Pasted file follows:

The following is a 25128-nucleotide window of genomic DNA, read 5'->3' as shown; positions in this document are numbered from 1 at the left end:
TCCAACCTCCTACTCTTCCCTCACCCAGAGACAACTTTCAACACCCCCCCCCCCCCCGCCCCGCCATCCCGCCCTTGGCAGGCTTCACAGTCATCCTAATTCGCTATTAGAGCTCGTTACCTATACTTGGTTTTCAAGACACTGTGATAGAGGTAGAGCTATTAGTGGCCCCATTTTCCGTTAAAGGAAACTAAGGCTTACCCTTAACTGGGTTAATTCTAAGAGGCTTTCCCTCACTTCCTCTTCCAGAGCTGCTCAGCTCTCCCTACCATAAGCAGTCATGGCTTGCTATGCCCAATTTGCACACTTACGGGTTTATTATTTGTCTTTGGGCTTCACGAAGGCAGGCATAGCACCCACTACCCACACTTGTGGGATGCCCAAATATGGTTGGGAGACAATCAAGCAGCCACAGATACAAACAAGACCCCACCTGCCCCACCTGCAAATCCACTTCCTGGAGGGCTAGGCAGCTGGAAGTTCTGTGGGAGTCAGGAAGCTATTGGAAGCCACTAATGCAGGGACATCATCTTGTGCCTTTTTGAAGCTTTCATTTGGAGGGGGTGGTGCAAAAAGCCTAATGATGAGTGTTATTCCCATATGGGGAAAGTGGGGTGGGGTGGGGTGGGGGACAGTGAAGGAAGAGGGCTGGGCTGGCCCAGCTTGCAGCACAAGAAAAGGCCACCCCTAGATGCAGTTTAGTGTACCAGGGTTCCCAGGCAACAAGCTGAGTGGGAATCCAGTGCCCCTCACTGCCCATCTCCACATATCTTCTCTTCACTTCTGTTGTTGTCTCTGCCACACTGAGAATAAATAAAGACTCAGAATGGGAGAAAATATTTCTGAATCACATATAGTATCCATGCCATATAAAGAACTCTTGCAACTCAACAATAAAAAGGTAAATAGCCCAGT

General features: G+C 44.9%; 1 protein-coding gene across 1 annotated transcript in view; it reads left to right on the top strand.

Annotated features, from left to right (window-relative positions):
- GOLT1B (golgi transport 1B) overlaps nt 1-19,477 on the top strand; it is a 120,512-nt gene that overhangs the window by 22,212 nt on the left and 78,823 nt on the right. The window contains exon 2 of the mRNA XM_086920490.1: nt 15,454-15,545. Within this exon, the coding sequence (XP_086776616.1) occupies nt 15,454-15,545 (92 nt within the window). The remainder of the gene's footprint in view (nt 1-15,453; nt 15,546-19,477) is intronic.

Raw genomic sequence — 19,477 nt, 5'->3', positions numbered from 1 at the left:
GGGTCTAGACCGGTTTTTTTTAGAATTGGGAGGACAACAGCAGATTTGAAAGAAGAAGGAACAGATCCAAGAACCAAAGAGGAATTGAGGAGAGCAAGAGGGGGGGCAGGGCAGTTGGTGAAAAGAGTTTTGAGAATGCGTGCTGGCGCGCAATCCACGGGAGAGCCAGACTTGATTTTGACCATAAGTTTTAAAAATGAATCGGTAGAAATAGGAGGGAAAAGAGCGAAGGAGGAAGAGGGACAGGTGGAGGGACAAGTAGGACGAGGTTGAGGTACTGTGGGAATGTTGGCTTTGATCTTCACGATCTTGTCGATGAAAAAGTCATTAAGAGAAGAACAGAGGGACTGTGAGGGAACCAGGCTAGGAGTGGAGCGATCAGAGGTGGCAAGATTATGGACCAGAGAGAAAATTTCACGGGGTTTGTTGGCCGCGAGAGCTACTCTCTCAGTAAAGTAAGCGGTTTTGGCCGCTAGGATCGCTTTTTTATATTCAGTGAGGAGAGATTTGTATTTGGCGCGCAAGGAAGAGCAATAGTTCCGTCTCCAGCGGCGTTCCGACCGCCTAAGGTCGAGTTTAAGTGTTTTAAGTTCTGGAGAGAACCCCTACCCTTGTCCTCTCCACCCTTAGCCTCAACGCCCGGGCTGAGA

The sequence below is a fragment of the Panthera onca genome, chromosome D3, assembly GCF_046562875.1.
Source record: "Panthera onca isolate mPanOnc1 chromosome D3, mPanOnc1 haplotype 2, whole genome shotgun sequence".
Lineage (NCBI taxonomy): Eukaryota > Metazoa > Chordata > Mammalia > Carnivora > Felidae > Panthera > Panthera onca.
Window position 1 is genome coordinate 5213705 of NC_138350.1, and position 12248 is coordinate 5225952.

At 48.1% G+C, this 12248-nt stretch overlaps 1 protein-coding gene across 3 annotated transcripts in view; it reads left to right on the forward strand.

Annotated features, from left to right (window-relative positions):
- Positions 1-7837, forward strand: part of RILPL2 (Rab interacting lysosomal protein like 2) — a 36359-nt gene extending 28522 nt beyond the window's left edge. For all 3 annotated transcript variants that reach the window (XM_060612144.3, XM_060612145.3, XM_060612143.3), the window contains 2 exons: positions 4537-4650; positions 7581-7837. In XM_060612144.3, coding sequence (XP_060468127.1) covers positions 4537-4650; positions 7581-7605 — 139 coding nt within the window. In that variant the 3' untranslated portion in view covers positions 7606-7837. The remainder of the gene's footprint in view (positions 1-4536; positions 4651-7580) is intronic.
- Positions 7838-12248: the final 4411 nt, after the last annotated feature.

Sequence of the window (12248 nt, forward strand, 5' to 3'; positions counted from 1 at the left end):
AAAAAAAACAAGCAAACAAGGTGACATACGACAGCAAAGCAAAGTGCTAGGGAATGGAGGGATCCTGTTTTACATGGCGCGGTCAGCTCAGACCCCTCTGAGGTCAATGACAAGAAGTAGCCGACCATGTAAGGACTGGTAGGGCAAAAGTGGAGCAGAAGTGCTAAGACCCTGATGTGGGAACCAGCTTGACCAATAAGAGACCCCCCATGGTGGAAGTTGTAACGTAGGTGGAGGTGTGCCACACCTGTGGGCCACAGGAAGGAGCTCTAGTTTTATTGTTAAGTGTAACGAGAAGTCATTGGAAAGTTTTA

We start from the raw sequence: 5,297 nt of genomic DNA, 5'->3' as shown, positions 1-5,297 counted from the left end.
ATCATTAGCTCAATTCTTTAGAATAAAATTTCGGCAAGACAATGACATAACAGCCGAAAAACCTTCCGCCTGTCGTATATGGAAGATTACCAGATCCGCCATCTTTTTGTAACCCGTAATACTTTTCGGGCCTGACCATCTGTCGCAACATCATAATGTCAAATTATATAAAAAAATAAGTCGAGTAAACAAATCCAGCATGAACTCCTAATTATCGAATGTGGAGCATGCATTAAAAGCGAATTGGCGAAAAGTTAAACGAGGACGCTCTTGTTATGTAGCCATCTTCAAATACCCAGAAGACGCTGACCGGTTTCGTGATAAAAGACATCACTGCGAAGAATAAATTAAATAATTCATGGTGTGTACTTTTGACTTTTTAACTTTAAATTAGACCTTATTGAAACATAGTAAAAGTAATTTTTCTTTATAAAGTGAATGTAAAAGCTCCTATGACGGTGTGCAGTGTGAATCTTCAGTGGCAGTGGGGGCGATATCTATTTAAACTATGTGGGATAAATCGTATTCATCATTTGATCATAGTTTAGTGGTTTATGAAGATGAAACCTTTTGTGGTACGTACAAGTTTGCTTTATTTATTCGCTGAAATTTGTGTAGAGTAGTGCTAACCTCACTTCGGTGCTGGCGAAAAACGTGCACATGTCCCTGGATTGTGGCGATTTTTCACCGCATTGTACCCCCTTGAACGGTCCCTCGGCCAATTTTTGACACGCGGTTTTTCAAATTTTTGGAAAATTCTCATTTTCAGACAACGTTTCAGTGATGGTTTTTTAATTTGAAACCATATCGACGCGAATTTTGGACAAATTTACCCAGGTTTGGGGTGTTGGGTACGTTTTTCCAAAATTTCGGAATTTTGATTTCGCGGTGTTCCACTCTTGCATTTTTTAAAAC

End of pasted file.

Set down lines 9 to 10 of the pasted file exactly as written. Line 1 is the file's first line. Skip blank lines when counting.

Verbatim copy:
Source record: "Panthera onca isolate mPanOnc1 chromosome D3, mPanOnc1 haplotype 2, whole genome shotgun sequence".
Lineage (NCBI taxonomy): Eukaryota > Metazoa > Chordata > Mammalia > Carnivora > Felidae > Panthera > Panthera onca.